Martha, . . Martha, . . Martha . . .

Christ in the House of Martha and Mary (Diego Velázquez)

Christ in the House of Martha and Mary (Diego Velázquez)

“Lord, do you not care that my sister has left me to do all the work by myself? Tell her then to help me.” But the Lord answered her, “Martha, Martha, you are worried and distracted by many things; there is need of only one thing. Mary has chosen the better part, which will not be taken away from her.” (Luke 10:38-42)

Today’s gospel is probably one of the shortest stories in the Bible. . . but even though it is short, it still has a LOT to say.

Jesus was on His way to Jerusalem for what he knew would be a difficult week. We know now that he would be tried, crucified and later be resurrected. As he travelled, he stopped to visit with his friends, Lazarus, Martha and Mary.

Martha’s opened her home to offer hospitality to this traveling rabbi and his entourage. She did it as a public sign of her religious commitment. In welcoming Jesus and his followers, she was following the time-honored Middle-Eastern ritual of hospitality.

While she was busy in the kitchen, Mary, her sister, chose to remain with Jesus in the living room, listening to his words of wisdom. Martha wanted everything in the kitchen to turn out just right. She wondered whether her sister appreciated the pressure she was under in the kitchen. In fact, she thought that if her sister had the sense to come and help, much of the burden could be eased. But, her sister Mary was sitting at Jesus’ feet, hanging on his every word. Not helping with a thing!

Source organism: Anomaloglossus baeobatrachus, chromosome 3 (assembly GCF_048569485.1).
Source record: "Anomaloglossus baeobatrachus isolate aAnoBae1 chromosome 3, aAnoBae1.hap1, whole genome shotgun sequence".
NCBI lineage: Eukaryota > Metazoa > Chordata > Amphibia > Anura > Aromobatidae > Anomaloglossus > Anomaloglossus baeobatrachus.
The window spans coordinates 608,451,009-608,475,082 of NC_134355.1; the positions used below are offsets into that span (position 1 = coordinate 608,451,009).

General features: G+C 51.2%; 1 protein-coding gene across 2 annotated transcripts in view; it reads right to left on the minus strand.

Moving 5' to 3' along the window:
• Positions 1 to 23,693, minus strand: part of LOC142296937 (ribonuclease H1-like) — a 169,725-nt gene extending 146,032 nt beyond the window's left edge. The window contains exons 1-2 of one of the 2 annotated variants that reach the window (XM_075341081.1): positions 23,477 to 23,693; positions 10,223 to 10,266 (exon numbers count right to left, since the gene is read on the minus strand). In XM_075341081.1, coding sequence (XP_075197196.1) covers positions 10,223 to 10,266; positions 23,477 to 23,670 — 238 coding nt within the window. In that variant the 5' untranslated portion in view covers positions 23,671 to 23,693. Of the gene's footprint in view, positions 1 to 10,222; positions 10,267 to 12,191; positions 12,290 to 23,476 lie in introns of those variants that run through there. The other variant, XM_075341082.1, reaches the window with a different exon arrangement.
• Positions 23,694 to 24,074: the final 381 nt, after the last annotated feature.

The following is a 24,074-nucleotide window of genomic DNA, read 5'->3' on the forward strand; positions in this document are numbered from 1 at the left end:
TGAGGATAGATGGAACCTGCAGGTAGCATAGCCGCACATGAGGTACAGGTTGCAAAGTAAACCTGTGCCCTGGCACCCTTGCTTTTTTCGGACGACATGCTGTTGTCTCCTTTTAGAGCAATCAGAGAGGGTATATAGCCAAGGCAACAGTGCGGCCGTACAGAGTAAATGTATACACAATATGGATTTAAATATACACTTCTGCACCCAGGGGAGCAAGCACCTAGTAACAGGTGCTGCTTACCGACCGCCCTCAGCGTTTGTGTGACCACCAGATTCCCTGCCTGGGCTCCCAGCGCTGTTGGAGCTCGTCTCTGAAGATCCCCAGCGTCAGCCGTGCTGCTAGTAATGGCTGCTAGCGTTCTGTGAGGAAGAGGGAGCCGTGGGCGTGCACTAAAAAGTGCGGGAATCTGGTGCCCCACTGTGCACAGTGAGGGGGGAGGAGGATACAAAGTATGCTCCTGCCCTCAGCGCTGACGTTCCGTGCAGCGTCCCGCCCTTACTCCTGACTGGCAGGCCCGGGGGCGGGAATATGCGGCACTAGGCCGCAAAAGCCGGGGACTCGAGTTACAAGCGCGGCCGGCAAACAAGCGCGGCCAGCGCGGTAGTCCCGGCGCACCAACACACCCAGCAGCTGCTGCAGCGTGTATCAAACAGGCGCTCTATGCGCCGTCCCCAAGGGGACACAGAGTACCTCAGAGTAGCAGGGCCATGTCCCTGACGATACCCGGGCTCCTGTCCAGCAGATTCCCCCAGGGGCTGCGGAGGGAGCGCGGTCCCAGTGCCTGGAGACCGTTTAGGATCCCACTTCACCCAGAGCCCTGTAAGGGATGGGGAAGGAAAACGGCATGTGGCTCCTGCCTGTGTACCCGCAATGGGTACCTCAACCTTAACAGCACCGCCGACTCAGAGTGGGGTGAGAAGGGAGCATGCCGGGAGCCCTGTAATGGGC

So, let’s talk about Martha; I think Martha gets a little bit of a bum rap.

But I am prejudiced; you see,


I see myself in Martha, intent on getting everything right and pleasing those around me. I grew up being taught that I should be a ‘good girl’ and only do things that would please anyone in authority. It made me a very good Martha.

And even today, I look at my calendar and see thirty-eight monthly meetings. . . how could it be that many?? I serve on committees and commissions that concentrate on social justice and advocacy. I tell myself that I need to do this because a lot of other people don’t or won’t . . . it is my diaconal ministry. I work for justice for immigrants, for LGBTQ+ people, for prisoners, for those in need of food and shelter, and a myriad of other people and causes. Surely, this hyperliving world needs all of that ‘Martha’ activity. How can I have time to sit still and really listen well enough to be able to make real changes?

And . . . when can I take time to listen?